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Wednesday, 04 October 2006 00:00

Segways deserve a place on the greenway

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The answer to the problem with Segways on the Little Tennessee Greenway in Franklin is not to enact an outright ban. Instead, a well thought out set of regulations to govern the who, when and how of such an operation seems a better answer.

 

A local company has been renting Segways to private individuals to take rides on the Little Tennessee Greenway. The problem, according to the organization that helps manage the trail, is that several who use the greenway have complained. The issue is two-fold: one, should a private company be allowed to make a profit from a public walkway; and two, do the electric vehicles cause a disturbance to those who are enjoying the solitude and beauty of the greenway?

The first complaint seems the easiest to solve.

Whitewater rivers in national forests host fishing guides and rafting companies who are certainly out to make a profit. Mountain bike outfits rent and lead tours on trails throughout the region, as do stables who take paying customers out for horseback rides on public lands.

All of these activities are governed by regulations that set up rules and limits. Some activities also carry a commerical operation permit fee. Since the greenway is technically owned by the county, then its attorney and board must establish and set up reasonable regulations. It would make sense for the Friends of the Greenway (FROGS), which is seeking the Segway ban, to also be involved.

The second issue is more sticky because it is more philosophical. Should Segways — whether privately owned or for rent — be allowed on a county nature trail? We almost always argue for wilderness and less use when it comes to wilderness areas, but this is not wilderness. This is an urban trail along a special river, and part of the attraction of this trail is that it puts people close to the Little Tennessee River. Many in Macon County have fought for years to win special protections and status for this waterway. If a Segway tour will get more people in touch with the river and win it more friends and supporters, it seems a good trade off.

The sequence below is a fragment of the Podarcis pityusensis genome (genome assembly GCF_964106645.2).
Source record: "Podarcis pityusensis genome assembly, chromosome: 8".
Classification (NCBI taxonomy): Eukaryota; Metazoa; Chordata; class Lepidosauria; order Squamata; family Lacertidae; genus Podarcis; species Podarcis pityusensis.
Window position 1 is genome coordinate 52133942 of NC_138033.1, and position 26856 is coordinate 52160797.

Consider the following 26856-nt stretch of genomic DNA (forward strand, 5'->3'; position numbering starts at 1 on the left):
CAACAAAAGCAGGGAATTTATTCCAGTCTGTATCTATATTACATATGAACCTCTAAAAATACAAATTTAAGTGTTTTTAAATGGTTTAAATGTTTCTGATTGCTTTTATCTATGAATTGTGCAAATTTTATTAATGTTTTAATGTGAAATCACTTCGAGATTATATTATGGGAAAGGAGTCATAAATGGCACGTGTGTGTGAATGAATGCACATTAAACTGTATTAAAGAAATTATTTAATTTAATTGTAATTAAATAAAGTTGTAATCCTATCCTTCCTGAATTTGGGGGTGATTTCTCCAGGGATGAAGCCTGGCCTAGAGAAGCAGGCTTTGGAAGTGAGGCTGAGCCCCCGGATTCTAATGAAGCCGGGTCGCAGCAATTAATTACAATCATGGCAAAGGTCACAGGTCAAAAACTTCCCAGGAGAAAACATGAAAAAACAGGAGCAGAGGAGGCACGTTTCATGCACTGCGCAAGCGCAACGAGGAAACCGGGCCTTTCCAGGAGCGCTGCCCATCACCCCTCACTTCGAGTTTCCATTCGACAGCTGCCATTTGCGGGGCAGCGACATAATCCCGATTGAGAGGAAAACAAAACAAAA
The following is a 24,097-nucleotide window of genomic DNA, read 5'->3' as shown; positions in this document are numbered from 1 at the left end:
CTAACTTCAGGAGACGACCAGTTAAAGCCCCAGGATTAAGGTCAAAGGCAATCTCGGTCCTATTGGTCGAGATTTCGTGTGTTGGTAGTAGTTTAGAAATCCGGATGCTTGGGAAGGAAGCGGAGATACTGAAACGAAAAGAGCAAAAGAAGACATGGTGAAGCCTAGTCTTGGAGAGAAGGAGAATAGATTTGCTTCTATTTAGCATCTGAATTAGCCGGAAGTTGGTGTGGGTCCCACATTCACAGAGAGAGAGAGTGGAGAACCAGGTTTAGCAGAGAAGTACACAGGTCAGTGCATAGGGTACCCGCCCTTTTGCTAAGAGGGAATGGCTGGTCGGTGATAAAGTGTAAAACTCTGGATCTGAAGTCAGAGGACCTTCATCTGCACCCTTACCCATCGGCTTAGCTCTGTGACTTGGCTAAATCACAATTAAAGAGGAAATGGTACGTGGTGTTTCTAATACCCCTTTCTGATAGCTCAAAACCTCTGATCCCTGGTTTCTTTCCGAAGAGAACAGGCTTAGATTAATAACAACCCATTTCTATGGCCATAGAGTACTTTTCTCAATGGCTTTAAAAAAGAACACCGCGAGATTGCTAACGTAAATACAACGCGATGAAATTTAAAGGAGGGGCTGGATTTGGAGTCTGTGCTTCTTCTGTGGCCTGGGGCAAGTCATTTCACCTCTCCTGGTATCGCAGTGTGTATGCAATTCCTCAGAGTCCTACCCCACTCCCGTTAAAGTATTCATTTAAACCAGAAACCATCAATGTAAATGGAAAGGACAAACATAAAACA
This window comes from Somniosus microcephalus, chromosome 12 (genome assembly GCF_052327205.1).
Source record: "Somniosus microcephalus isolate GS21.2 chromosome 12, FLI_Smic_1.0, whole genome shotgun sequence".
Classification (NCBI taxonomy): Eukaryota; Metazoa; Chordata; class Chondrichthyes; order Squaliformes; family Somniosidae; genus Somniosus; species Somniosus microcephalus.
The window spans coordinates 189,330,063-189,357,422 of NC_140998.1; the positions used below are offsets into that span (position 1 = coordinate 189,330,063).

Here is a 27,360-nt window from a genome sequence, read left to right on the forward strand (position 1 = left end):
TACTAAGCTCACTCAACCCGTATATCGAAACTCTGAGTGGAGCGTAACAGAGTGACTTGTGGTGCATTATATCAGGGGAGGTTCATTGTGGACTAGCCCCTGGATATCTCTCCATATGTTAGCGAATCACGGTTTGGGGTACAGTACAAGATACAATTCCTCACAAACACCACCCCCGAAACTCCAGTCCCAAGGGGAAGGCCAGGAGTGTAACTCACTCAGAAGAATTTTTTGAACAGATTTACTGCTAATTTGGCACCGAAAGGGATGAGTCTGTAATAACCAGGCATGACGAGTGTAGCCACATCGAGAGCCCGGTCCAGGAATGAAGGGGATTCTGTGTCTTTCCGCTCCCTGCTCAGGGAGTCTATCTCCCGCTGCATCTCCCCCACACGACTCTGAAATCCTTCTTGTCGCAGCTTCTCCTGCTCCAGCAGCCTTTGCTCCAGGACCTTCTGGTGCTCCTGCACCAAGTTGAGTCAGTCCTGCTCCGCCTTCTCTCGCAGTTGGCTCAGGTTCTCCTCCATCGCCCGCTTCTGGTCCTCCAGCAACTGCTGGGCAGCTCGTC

Segways are a unique mode of transportation. They are almost silent and, since they are electric, the only pollution is to produce the electricity that charges them. They are not as noisy or cumbersome as golf carts. Folks with breathing problems and other injuries can use them to go places they otherwise would not be able to enjoy.

As Franklin and Macon County grow and prosper, enterprising entrepreneurs are going to look for ways to make money. It’s completely reasonable for greenway Segway tours to get everyone’s attention, but in this case it seems the best solution is regulation instead of an outright ban.


Taylor-Shuler debate sorely needed

Anyone who has turned on a television set recently has to be tiring of the commercials being aired by our congressional candidates. It’s nearly nauseating, and points out the need for the two to get together for a real debate.

The editorial page of the Asheville Citizen-Times has already called for the two candidates to get together to discuss the issues. We would like to add our voice to theirs and formally ask for Rep. Charles Taylor, R-Brevard, and Democratic challenger Heath Shuler to debate.

Taylor hasn’t granted a challenger the courtesy of a debate in years. That’s the power of incumbency. Shuler’s camp is reportedly supports one.

Let’s just do it. Taylor deserves to show his constituents at least that much respect. A thoughtfully moderated, civil debate would well serve the voters of Western North Carolina and the candidates.

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